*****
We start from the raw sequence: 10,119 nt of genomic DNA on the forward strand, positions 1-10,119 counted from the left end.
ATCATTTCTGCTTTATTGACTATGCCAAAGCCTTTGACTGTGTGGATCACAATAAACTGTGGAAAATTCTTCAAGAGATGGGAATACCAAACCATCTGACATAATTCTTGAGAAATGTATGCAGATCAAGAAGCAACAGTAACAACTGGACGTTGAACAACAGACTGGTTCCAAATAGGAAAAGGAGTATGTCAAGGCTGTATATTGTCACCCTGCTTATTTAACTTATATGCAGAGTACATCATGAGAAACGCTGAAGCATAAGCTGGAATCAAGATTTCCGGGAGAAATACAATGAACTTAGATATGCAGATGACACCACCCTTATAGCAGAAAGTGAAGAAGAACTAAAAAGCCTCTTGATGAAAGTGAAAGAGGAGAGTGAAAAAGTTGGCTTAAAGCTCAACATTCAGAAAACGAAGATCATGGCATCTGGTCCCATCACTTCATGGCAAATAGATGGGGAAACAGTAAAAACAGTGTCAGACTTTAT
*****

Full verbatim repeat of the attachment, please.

We start from the raw sequence: 10,119 nt of genomic DNA on the forward strand, positions 1-10,119 counted from the left end.
ATCATTTCTGCTTTATTGACTATGCCAAAGCCTTTGACTGTGTGGATCACAATAAACTGTGGAAAATTCTTCAAGAGATGGGAATACCAAACCATCTGACATAATTCTTGAGAAATGTATGCAGATCAAGAAGCAACAGTAACAACTGGACGTTGAACAACAGACTGGTTCCAAATAGGAAAAGGAGTATGTCAAGGCTGTATATTGTCACCCTGCTTATTTAACTTATATGCAGAGTACATCATGAGAAACGCTGAAGCATAAGCTGGAATCAAGATTTCCGGGAGAAATACAATGAACTTAGATATGCAGATGACACCACCCTTATAGCAGAAAGTGAAGAAGAACTAAAAAGCCTCTTGATGAAAGTGAAAGAGGAGAGTGAAAAAGTTGGCTTAAAGCTCAACATTCAGAAAACGAAGATCATGGCATCTGGTCCCATCACTTCATGGCAAATAGATGGGGAAACAGTAAAAACAGTGTCAGACTTTAT